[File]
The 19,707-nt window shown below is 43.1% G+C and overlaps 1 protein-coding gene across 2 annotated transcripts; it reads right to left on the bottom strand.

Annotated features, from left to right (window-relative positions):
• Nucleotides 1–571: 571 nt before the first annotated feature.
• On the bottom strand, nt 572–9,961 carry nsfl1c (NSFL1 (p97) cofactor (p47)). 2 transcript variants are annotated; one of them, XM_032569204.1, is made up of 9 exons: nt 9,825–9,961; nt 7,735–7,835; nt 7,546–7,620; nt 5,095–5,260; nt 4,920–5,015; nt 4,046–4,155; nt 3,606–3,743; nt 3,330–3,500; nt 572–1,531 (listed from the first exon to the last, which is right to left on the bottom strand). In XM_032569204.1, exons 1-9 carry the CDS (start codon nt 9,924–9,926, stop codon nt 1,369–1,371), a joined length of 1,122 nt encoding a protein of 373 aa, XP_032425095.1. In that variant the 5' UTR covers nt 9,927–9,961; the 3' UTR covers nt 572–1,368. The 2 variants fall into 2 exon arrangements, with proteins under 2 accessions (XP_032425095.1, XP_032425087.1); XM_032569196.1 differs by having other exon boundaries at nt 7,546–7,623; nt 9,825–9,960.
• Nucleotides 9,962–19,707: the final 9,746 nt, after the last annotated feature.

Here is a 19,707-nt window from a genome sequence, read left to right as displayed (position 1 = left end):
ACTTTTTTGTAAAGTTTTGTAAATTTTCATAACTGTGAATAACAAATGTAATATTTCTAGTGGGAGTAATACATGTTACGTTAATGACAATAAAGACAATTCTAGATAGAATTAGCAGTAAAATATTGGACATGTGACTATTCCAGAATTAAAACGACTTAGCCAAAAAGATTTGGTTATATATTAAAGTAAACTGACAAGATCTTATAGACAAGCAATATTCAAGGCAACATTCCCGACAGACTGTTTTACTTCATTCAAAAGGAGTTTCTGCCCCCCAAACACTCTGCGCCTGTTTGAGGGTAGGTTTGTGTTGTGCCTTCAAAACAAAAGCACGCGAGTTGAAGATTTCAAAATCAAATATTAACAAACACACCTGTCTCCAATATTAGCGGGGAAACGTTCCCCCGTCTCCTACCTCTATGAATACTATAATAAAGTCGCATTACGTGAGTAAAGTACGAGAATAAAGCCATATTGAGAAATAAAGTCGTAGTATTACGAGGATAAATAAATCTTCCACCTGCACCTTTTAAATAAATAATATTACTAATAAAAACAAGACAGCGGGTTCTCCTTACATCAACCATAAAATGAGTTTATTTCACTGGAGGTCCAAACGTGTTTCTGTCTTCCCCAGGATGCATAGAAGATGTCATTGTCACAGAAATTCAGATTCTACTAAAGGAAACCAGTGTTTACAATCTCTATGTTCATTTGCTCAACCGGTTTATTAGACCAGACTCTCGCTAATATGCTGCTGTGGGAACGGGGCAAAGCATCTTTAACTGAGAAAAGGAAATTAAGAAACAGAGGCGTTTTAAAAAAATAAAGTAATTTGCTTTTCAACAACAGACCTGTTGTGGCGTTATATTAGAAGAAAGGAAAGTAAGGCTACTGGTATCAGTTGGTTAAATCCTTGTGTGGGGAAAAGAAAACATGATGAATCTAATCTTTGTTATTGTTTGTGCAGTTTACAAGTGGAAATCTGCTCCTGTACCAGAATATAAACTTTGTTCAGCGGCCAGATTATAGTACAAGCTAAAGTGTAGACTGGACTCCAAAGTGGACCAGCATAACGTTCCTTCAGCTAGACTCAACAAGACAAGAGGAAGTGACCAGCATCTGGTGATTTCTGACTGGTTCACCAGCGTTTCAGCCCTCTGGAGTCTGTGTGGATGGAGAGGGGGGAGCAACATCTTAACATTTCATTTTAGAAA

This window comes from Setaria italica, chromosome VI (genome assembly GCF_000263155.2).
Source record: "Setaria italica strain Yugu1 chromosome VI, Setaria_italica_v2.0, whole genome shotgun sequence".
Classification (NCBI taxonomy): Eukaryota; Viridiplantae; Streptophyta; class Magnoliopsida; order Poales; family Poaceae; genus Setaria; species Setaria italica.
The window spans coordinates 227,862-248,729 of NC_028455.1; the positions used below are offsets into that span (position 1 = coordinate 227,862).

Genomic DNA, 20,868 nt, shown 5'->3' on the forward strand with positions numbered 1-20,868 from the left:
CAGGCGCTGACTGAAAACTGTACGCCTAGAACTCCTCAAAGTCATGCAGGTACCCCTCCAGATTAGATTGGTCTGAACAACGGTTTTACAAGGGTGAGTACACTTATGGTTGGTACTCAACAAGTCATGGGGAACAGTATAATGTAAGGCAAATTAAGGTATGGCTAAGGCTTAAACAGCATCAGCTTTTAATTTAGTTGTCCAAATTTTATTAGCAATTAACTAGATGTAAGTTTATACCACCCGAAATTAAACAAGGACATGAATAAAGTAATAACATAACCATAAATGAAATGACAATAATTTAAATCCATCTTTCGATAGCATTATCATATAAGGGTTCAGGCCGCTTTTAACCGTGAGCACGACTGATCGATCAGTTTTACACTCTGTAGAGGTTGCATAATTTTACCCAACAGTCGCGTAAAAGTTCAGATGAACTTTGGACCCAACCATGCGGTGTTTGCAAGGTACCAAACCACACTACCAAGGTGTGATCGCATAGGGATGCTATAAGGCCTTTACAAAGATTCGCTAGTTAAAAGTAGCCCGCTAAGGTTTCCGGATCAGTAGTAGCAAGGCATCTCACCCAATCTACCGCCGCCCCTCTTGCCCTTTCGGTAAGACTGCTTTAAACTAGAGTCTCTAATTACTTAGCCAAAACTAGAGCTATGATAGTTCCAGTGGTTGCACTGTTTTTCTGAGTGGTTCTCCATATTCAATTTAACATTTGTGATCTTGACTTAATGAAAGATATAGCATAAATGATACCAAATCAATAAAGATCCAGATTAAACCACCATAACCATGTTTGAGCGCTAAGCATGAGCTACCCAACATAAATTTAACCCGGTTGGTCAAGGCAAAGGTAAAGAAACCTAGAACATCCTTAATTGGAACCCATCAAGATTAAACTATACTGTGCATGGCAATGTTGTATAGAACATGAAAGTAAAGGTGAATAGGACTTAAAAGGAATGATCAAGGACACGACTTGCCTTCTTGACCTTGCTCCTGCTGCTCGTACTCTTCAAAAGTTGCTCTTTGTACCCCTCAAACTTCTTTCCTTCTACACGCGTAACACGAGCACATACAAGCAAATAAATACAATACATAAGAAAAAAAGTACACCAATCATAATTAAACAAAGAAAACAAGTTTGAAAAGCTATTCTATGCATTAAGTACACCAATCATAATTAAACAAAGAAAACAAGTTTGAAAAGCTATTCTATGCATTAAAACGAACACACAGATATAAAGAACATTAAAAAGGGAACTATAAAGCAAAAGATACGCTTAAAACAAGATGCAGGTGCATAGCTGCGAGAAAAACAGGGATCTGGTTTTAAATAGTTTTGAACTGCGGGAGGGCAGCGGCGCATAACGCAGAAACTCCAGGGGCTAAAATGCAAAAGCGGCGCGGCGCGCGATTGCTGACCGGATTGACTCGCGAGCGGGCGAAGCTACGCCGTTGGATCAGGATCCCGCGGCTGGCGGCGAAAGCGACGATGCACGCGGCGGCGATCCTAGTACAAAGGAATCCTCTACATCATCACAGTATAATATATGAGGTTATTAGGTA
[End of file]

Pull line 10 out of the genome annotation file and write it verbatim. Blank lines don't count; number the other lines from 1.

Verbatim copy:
Classification (NCBI taxonomy): Eukaryota; Viridiplantae; Streptophyta; class Magnoliopsida; order Poales; family Poaceae; genus Setaria; species Setaria italica.